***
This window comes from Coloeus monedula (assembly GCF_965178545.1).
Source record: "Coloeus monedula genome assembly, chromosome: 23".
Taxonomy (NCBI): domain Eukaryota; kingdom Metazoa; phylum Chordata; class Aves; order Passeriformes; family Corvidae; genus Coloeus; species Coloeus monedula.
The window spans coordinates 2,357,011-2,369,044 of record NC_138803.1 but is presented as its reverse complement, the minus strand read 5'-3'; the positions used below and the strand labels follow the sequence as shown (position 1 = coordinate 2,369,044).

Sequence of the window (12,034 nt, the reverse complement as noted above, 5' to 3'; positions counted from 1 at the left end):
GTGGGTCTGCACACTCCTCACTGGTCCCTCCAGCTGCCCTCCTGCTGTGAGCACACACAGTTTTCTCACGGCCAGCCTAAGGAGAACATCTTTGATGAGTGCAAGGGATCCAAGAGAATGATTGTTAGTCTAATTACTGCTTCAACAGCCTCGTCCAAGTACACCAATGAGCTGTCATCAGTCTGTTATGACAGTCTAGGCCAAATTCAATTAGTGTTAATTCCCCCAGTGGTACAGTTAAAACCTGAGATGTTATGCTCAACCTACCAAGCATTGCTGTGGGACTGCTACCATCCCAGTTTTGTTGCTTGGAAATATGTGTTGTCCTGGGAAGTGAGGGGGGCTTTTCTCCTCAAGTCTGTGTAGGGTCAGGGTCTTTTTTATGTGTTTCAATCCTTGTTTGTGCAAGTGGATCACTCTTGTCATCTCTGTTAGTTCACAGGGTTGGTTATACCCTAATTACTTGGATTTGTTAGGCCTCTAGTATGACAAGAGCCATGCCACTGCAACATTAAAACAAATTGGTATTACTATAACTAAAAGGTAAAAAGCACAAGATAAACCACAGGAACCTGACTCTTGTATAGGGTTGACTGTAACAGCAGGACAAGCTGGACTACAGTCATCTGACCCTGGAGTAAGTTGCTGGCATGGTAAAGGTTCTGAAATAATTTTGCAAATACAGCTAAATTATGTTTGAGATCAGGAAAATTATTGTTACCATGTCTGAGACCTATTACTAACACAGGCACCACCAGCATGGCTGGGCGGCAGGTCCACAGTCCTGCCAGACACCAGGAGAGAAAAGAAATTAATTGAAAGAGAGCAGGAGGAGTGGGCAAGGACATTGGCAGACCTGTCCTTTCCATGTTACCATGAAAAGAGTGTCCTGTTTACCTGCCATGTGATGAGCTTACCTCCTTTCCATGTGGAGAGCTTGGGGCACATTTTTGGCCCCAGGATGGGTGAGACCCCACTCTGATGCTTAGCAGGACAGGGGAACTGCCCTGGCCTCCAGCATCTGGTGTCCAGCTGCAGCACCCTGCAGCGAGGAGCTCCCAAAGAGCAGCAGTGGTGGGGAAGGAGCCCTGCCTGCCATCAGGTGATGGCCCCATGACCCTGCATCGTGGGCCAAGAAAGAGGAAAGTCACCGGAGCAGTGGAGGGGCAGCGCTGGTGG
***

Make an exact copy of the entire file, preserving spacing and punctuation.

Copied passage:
This window comes from Coloeus monedula (assembly GCF_965178545.1).
Source record: "Coloeus monedula genome assembly, chromosome: 23".
Taxonomy (NCBI): domain Eukaryota; kingdom Metazoa; phylum Chordata; class Aves; order Passeriformes; family Corvidae; genus Coloeus; species Coloeus monedula.
The window spans coordinates 2,357,011-2,369,044 of record NC_138803.1 but is presented as its reverse complement, the minus strand read 5'-3'; the positions used below and the strand labels follow the sequence as shown (position 1 = coordinate 2,369,044).

Sequence of the window (12,034 nt, the reverse complement as noted above, 5' to 3'; positions counted from 1 at the left end):
GTGGGTCTGCACACTCCTCACTGGTCCCTCCAGCTGCCCTCCTGCTGTGAGCACACACAGTTTTCTCACGGCCAGCCTAAGGAGAACATCTTTGATGAGTGCAAGGGATCCAAGAGAATGATTGTTAGTCTAATTACTGCTTCAACAGCCTCGTCCAAGTACACCAATGAGCTGTCATCAGTCTGTTATGACAGTCTAGGCCAAATTCAATTAGTGTTAATTCCCCCAGTGGTACAGTTAAAACCTGAGATGTTATGCTCAACCTACCAAGCATTGCTGTGGGACTGCTACCATCCCAGTTTTGTTGCTTGGAAATATGTGTTGTCCTGGGAAGTGAGGGGGGCTTTTCTCCTCAAGTCTGTGTAGGGTCAGGGTCTTTTTTATGTGTTTCAATCCTTGTTTGTGCAAGTGGATCACTCTTGTCATCTCTGTTAGTTCACAGGGTTGGTTATACCCTAATTACTTGGATTTGTTAGGCCTCTAGTATGACAAGAGCCATGCCACTGCAACATTAAAACAAATTGGTATTACTATAACTAAAAGGTAAAAAGCACAAGATAAACCACAGGAACCTGACTCTTGTATAGGGTTGACTGTAACAGCAGGACAAGCTGGACTACAGTCATCTGACCCTGGAGTAAGTTGCTGGCATGGTAAAGGTTCTGAAATAATTTTGCAAATACAGCTAAATTATGTTTGAGATCAGGAAAATTATTGTTACCATGTCTGAGACCTATTACTAACACAGGCACCACCAGCATGGCTGGGCGGCAGGTCCACAGTCCTGCCAGACACCAGGAGAGAAAAGAAATTAATTGAAAGAGAGCAGGAGGAGTGGGCAAGGACATTGGCAGACCTGTCCTTTCCATGTTACCATGAAAAGAGTGTCCTGTTTACCTGCCATGTGATGAGCTTACCTCCTTTCCATGTGGAGAGCTTGGGGCACATTTTTGGCCCCAGGATGGGTGAGACCCCACTCTGATGCTTAGCAGGACAGGGGAACTGCCCTGGCCTCCAGCATCTGGTGTCCAGCTGCAGCACCCTGCAGCGAGGAGCTCCCAAAGAGCAGCAGTGGTGGGGAAGGAGCCCTGCCTGCCATCAGGTGATGGCCCCATGACCCTGCATCGTGGGCCAAGAAAGAGGAAAGTCACCGGAGCAGTGGAGGGGCAGCGCTGGTGG